Pass or Fail?  Three of the 14 disclosed votes failed, when measured using the required voting standard set forth in the company’s charter – a percentage of outstanding shares.  However, two of these votes received majority support as a percentage of outstanding shares but nonetheless failed because the charter required a supermajority of the outstanding shares to pass.  However, votes as a percentage of outstanding shares do not capture true voting sentiment, as many companies have a significant number of shareholders that do not vote.  To determine how popular the proposals are with voting shareholders, we have reviewed the voting results as a percentage of votes cast, including abstentions.  Under this threshold, every vote received supermajority support, with the lowest support at 81% of the votes cast, and 10 of the 14 disclosed votes receiving support of greater than 90% of the votes cast.   

Future votes:  An additional seven companies have filed definitive proxy statements that include upcoming votes to amend their charters to provide for officer exculpation.  ISS has already released its recommendations for six of these companies.  Four of the six received FOR recommendations, while two received AGAINST recommendations.  One AGAINST recommendation was in connection with approval of a de-SPAC transaction, which is consistent with its recommendations on this proposal in de-SPAC contexts (as described above) and the other was at a company where all of the directors up for election received withhold recommendations.  However, consistent with its prior practices noted above, for one of the upcoming votes, ISS made a FOR recommendation despite recommending withhold votes for five directors for unrelated reasons, including members of the compensation committee and the chair of the governance committee.  We expect that many more proposals for exculpation will occur in this proxy season and receive ISS support.

Institutional investors:  Institutional investors have not waded into policymaking on the subject, but the high levels of support for the votes suggest that there is significant institutional support for these proposals.

Considerations for Companies Evaluating Charter Amendments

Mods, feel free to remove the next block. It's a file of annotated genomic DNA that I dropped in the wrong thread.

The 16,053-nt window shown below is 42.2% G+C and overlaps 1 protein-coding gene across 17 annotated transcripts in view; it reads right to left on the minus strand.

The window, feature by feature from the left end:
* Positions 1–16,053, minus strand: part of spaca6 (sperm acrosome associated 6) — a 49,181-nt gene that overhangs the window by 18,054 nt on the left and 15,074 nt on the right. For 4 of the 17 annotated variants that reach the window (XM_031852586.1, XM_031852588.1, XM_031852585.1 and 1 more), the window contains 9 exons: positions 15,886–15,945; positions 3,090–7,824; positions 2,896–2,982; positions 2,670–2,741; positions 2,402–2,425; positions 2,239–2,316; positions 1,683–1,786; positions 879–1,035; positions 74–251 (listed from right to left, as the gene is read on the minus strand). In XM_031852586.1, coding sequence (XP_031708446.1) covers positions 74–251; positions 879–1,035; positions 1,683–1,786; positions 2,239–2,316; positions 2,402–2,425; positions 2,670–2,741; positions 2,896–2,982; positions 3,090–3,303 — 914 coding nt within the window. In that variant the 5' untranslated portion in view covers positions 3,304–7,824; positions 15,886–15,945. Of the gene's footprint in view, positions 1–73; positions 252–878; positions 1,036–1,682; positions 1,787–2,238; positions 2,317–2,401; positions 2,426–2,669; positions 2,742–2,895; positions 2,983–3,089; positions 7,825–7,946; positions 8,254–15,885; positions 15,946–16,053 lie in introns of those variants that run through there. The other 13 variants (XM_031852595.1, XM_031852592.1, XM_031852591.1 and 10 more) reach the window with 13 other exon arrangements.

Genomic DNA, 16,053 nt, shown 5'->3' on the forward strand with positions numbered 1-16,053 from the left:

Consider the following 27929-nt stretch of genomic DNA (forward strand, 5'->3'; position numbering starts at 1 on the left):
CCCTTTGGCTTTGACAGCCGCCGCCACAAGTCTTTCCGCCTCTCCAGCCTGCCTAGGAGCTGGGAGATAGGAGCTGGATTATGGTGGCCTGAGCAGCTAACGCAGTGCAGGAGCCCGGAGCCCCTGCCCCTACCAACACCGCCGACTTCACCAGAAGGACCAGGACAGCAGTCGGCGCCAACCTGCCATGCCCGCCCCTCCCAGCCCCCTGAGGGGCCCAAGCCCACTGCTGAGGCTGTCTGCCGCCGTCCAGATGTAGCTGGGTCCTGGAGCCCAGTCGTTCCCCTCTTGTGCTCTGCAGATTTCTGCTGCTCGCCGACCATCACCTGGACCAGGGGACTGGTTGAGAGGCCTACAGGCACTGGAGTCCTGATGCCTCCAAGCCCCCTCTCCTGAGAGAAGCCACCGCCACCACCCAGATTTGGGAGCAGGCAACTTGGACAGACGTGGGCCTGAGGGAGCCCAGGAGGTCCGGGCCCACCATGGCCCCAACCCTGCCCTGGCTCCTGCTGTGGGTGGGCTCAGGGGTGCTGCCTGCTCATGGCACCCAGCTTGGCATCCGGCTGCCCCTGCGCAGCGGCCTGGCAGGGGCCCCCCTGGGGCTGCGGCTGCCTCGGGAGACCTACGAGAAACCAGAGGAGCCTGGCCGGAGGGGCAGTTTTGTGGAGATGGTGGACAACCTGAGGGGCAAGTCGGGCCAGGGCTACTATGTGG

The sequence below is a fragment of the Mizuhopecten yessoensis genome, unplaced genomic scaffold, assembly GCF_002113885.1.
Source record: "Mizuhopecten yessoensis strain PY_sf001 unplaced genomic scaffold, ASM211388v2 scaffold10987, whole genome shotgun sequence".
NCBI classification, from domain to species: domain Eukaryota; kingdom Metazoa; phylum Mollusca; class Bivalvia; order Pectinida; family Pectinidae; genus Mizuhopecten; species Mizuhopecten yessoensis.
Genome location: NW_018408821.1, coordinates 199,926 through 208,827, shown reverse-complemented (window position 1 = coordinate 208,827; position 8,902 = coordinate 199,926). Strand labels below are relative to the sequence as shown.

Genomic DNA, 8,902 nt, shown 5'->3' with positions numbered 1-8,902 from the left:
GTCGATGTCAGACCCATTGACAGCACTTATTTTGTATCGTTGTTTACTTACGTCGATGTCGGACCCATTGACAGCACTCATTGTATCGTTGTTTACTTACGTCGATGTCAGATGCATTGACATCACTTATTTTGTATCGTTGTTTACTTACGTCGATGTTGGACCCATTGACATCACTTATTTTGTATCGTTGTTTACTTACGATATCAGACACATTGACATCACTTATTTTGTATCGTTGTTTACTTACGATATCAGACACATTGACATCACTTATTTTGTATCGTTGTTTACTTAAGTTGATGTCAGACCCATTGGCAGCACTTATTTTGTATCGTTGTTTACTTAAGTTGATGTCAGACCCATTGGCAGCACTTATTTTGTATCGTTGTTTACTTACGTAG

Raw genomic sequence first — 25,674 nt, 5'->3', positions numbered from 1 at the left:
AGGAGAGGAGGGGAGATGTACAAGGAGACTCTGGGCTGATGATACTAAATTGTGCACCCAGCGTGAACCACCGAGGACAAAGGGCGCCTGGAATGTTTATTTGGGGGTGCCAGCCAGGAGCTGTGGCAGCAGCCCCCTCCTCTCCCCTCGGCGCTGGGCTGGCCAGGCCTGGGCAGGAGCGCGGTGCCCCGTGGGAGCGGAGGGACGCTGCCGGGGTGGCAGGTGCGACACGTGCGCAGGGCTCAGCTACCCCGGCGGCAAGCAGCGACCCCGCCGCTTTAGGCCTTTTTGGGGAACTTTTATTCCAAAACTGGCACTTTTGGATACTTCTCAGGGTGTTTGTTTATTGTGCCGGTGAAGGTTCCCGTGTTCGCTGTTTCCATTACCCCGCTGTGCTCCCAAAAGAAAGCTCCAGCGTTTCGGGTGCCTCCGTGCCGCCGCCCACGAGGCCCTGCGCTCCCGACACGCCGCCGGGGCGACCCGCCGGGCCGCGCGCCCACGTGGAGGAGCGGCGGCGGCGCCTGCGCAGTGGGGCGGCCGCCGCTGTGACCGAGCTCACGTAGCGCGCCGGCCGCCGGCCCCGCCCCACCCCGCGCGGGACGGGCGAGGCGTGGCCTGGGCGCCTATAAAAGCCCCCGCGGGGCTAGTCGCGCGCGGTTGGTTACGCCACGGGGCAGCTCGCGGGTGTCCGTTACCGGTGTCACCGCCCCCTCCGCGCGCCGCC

Procedural point:  As companies plan for their proxy filings, companies that seek votes on charter amendments should remember that the inclusion of a vote on a charter amendment will trigger the need for a preliminary proxy filing.  As a result, companies will need to adjust their internal proxy timelines to accommodate the earlier filing requirement.

Supermajority provisions:  As noted above, vote failures tended to occur at companies that had supermajority requirements to amend the relevant charter provisions.  Companies with supermajority provisions should review past voting records to determine whether the average voting turnout would be sufficient to pass the charter amendment.  If historical records do not favor passage, consider early season discussions with the company’s proxy solicitor and counsel about shareholder engagement and disclosure considerations that would improve supportive turn-out.

Litigation: Two companies, Snap, which adopted the charter amendment by written consent, and Fox, which held a vote, have been sued in Delaware Chancery Court in connection with the vote to amend their charter to allow for officer exculpation.  These companies have capital structures that include “no vote” shares and held votes that did not provide an opportunity for the “no vote” shares to vote.  Plaintiffs claim that Section 242(b)(2) of the DGCL requires separate class votes on charter amendments that adversely affect the powers or rights of stockholders of a class and that therefore a separate class vote of the “no vote” shares was required to approve these charter amendments that limit the claims that stockholders may assert against officers.  The claims against Snap and Fox are aggressive because there is no disproportionate treatment of any class or series of shares that arises from an exculpation amendment. Given the dearth of Section 242(b)(2) case law, these two cases are worth watching by all companies with dual or multi-class capital structures. Plaintiffs have now moved for summary judgment in each of the cases and briefing is ongoing. 


With the number of lawsuits against directors and officers increasing, there is a significant benefit to seeking to provide the same legal protections to officers as provided to directors under the charter, particularly for the CEO as a dual officer and director. Early voting patterns are favorable, with shareholders overwhelmingly supporting the proposals and proxy advisory firms generally supportive of these proposals.  As a result, we continue to recommend that Delaware corporations, particularly those with only one class and series of stock, seek a vote to amend their charter at their next annual meeting to provide for officer exculpation. 

With special thanks to Doru Gavril and Elise Lopez for their valuable input on litigation considerations.